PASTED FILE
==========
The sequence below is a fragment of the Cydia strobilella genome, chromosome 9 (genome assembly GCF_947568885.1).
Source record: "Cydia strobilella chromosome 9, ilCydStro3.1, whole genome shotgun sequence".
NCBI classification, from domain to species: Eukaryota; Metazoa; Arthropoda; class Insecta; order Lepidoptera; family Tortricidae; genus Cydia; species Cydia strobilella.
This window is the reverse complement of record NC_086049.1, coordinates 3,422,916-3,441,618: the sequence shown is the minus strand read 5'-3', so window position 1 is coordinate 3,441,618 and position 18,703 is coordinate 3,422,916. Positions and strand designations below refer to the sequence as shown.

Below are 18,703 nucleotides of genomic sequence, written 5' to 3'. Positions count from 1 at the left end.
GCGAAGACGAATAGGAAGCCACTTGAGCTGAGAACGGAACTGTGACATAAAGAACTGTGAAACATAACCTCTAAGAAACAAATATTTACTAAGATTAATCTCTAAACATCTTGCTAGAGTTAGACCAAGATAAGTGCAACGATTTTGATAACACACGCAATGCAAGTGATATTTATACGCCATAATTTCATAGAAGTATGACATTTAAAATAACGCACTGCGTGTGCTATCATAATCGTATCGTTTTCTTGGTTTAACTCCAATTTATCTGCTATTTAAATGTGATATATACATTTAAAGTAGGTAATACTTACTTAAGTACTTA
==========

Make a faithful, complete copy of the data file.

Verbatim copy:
The sequence below is a fragment of the Cydia strobilella genome, chromosome 9 (genome assembly GCF_947568885.1).
Source record: "Cydia strobilella chromosome 9, ilCydStro3.1, whole genome shotgun sequence".
NCBI classification, from domain to species: Eukaryota; Metazoa; Arthropoda; class Insecta; order Lepidoptera; family Tortricidae; genus Cydia; species Cydia strobilella.
This window is the reverse complement of record NC_086049.1, coordinates 3,422,916-3,441,618: the sequence shown is the minus strand read 5'-3', so window position 1 is coordinate 3,441,618 and position 18,703 is coordinate 3,422,916. Positions and strand designations below refer to the sequence as shown.

Below are 18,703 nucleotides of genomic sequence, written 5' to 3'. Positions count from 1 at the left end.
GCGAAGACGAATAGGAAGCCACTTGAGCTGAGAACGGAACTGTGACATAAAGAACTGTGAAACATAACCTCTAAGAAACAAATATTTACTAAGATTAATCTCTAAACATCTTGCTAGAGTTAGACCAAGATAAGTGCAACGATTTTGATAACACACGCAATGCAAGTGATATTTATACGCCATAATTTCATAGAAGTATGACATTTAAAATAACGCACTGCGTGTGCTATCATAATCGTATCGTTTTCTTGGTTTAACTCCAATTTATCTGCTATTTAAATGTGATATATACATTTAAAGTAGGTAATACTTACTTAAGTACTTA